So I have to solve the wireless problem. Five hours of lost potential work time isn’t acceptable, and (just to bring it back around to you people) it often means that I can’t put up a new blog post on time. Last night, I spent two hours trying to get the measly linksys signal I can sometimes tap into to work. No dice. Either I’ll have to get dial-up or I’ll have to go bang on my neighbor’s door and see if we can’t share his wireless box, and he might be one of those guys who isn’t inclined to share. Though he’s kind enough to share his secondhand pot smoke with me on a regular basis through the wall, so maybe I’ll get lucky.

Anyway. That’s what happened to the blog posting. I’ll write it earlier today and get it up before the cafe shuts down.

June 10, 2008

Twitter. The Honeymoon is Over.

Filed under: Blogging — Tei @ 7:56 am

After the ridiculous lovefest that was yesterday’s post, I feel I owe everyone a round of snark. So we set forth into the anticlimactic linkfest that was Twitter.

Everyone was talking about the Twitter. I read the Wired article and made a noise that sounded very much like “Pleh.” I read the New York Times article and felt justified in my snobbery (bless you, NY Times, for indulging my superiority complex). And then I got to blogging, and it all went to hell in a handbasket. James and Harry were talking about giving in to the Twitter. Naomi was talking about how NOT to use Twitter, and when Naomi lays down a gauntlet like that, you are honor-bound to pick it up and smite her briskly across the face with it. In the most loving way possible.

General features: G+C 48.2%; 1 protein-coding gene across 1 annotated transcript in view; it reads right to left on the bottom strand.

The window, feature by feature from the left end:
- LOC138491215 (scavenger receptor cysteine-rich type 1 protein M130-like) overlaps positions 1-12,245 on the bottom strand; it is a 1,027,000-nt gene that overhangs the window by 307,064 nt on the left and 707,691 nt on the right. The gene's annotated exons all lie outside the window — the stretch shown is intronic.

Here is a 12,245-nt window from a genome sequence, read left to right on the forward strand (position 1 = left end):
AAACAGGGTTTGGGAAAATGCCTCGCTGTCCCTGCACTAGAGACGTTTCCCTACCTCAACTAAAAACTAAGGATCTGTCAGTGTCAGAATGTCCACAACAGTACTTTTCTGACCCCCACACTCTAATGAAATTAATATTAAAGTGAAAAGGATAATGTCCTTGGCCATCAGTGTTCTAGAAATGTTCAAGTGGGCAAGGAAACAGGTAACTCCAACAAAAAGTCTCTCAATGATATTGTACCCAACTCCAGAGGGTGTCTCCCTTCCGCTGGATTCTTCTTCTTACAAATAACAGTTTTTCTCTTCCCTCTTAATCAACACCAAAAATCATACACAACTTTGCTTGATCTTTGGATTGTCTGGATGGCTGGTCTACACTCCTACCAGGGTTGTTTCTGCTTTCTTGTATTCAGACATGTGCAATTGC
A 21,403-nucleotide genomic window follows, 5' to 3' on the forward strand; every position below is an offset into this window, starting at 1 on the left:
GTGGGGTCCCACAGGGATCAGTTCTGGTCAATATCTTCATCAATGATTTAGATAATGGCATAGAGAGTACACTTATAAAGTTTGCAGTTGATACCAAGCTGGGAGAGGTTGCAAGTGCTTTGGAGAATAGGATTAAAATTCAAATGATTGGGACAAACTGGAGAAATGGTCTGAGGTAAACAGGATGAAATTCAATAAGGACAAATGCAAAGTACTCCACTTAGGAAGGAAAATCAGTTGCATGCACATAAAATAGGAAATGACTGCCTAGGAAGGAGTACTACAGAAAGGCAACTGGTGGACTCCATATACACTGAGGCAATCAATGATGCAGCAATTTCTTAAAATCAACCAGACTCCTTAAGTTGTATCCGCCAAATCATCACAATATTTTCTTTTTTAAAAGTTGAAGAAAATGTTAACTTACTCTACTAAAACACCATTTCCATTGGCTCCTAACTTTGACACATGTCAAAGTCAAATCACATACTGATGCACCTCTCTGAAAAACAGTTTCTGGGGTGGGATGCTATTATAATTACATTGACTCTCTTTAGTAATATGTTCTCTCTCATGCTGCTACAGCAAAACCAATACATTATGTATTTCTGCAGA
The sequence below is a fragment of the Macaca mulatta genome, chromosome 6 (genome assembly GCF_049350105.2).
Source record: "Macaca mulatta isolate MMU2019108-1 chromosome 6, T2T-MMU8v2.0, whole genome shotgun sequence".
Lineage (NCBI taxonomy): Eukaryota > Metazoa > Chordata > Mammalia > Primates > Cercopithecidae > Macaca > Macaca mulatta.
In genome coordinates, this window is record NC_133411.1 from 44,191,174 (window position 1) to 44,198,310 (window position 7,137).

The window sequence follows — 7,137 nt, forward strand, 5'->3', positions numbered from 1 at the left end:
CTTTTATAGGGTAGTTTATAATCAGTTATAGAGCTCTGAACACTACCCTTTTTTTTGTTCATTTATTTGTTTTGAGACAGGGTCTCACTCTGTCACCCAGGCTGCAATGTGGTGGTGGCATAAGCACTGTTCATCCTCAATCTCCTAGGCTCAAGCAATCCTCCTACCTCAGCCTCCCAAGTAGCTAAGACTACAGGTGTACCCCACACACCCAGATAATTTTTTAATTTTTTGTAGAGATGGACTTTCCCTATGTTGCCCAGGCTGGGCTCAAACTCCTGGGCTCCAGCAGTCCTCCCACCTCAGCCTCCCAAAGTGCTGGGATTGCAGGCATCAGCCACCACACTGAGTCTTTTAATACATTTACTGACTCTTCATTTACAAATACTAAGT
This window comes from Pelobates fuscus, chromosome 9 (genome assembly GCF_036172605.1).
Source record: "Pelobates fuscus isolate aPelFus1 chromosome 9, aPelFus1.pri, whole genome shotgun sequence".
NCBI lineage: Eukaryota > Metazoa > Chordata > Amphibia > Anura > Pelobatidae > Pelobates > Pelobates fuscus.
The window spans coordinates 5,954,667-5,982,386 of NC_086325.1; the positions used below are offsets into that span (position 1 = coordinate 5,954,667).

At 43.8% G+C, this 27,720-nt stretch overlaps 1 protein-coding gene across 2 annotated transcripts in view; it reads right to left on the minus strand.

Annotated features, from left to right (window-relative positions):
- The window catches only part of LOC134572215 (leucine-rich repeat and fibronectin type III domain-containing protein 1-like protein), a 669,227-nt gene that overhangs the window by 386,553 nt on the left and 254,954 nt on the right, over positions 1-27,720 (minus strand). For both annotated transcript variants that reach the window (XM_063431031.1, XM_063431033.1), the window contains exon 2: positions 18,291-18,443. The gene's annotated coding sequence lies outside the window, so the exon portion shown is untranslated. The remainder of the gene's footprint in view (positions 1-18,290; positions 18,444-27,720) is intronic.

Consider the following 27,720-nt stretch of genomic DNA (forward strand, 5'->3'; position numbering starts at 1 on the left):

The point is, while I may not be a sucker for the printed media, I am evidently easily persuaded by the digital bloggery. Twitter became that guy in your class who you hadn’t thought was cute until you realized everyone else had a crush on him. I caved. To Twitter I went.

In the Beginning

All was sweetness and light. Twitter said delightfully funny things, it introduced me to all the people it knew. We talked for ages, in little 140-letter vignettes. The Twitter cared about my business and helped promote my blog – so sweet. The Twitter wrote me haikus. It is possible this is because the Twitter was incapable of sonnets, but I was not to be troubled by such trifles. I was enamored. I braided daisies into crowns and sang love songs, people. The Twitter was so good to me.

Then There Was Turmoil